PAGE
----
The light bulb has become a staple in society, but it took many years and different inventors to bring the light bulb to its current design. We use them to light up our homes, offices, and public spaces.
This article will explore the history of light bulbs and how they’re made. It’s interesting to think about how something so familiar and seemingly simple as a light bulb could have a long and complex history. Let’s take a look.
The First Light Bulbs
The first recorded idea of the light bulb came from English scientist and inventor Humphry Davy. In 1802, Davy conducted an experiment where he connected two wires to an isolated battery, creating an arc between the two wires. This arc produced light, but it was very dim and not practical for use in a home or office.
Thomas Edison invented the first working electric light bulb in 1879. His design was a glaring improvement over the previous versions that used a platinum filament. Edison’s design used a carbonized bamboo filament that could burn for over 1,200 hours. This change was a significant breakthrough in the development of the light bulb.
Materials Used in Light Bulbs
The first light bulbs used a carbonized bamboo filament. A carbon filament quickly replaced this, followed by a tungsten filament. Tungsten is the most commonly used material in light bulbs today. There are also fluorescent light bulbs, which use gas to produce light. These are more energy efficient than traditional light bulbs and are often used in office and public settings.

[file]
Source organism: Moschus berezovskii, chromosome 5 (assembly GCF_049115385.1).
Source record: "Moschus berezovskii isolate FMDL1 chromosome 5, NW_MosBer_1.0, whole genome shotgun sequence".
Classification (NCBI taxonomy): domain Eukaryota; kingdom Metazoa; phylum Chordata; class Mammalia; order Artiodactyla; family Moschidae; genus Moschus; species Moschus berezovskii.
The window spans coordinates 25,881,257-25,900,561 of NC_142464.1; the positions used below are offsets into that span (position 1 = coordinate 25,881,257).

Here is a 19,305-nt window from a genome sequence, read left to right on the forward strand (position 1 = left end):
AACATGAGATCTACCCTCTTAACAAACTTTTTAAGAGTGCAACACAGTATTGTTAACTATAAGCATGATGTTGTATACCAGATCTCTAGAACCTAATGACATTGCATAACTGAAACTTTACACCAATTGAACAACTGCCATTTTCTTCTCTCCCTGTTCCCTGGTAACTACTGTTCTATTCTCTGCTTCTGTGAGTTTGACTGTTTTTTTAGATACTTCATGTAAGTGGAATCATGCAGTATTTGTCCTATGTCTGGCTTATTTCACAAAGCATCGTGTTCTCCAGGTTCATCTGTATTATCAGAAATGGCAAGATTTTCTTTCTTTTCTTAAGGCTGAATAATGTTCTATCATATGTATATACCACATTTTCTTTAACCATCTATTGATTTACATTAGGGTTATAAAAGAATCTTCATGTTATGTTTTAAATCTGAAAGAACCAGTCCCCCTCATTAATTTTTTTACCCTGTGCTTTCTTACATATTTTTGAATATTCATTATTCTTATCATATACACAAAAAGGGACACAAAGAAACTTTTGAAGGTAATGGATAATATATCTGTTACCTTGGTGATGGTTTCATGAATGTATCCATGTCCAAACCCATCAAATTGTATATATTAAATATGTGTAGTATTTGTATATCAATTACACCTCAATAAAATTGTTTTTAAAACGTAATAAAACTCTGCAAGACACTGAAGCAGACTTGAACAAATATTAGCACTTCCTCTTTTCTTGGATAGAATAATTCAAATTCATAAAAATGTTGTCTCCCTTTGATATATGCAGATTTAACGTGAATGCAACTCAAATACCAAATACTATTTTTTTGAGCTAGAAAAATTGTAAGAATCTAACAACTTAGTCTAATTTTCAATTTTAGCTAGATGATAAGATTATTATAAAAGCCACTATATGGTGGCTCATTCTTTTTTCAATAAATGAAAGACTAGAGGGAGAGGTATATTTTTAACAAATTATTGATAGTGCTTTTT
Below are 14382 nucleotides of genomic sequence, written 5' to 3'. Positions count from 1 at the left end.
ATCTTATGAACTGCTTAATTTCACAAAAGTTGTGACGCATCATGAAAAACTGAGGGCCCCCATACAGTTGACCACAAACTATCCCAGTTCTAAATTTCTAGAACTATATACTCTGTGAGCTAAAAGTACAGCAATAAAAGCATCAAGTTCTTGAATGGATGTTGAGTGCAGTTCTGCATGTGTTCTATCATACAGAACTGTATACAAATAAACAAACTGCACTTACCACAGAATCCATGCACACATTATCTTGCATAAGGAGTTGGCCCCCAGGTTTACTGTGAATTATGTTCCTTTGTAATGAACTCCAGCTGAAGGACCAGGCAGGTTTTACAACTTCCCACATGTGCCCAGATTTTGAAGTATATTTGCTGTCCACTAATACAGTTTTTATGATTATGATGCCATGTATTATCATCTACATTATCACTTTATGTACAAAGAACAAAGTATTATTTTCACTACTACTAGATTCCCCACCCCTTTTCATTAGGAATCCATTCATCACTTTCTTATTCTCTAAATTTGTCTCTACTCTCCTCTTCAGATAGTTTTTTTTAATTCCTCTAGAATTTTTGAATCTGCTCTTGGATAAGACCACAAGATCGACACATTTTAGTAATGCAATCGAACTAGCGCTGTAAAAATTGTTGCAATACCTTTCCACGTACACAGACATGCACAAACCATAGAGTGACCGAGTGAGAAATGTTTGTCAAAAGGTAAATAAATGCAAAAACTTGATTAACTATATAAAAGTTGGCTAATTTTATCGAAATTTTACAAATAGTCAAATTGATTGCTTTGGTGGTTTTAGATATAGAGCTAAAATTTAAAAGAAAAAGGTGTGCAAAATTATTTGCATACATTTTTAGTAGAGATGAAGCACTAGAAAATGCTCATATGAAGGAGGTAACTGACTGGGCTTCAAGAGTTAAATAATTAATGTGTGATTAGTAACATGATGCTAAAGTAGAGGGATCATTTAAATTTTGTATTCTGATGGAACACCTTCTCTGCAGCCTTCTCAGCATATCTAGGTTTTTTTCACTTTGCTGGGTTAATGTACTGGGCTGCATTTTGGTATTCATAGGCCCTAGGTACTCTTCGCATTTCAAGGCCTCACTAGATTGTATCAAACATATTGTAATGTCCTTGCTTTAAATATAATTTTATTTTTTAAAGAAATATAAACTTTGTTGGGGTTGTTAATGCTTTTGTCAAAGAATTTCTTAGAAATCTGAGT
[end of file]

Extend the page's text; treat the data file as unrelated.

The manufacturing process for light bulbs has changed very little since Edison’s time. First is the creation of the tungsten filament. Next, the filament is coiled and placed into an evacuated glass bulb. The bulb heats to extremely high temperatures, which causes the tungsten to vaporize. This process gets repeated until the filament reaches the desired thickness. Finally, the glass bulb is sealed, and the light bulb is ready for use.
Testing and Quality Control
Light bulbs are subject to several quality control tests before they are considered ready for sale. These tests ensure that the light bulbs are safe and will function properly.
Some of the tests that light bulbs undergo include:
- Power consumption test: This test measures how much power the light bulb consumes.
- Brightness test: This test measures the brightness of the light produced by the light bulb. Differential and absolute photometry work to measure the brightness of light bulbs.
- Life span test: This test measures how long the light bulb will last before it needs replacing.
- Temperature test: This test measures the temperature of the light bulb.
Every day we turn on the lights in our homes without giving them a second thought. But it’s important to remember that the light bulb is a complex piece of technology with a long and exciting history. Understanding the history of light bulbs and how they’re made helps us appreciate light and all it does for us.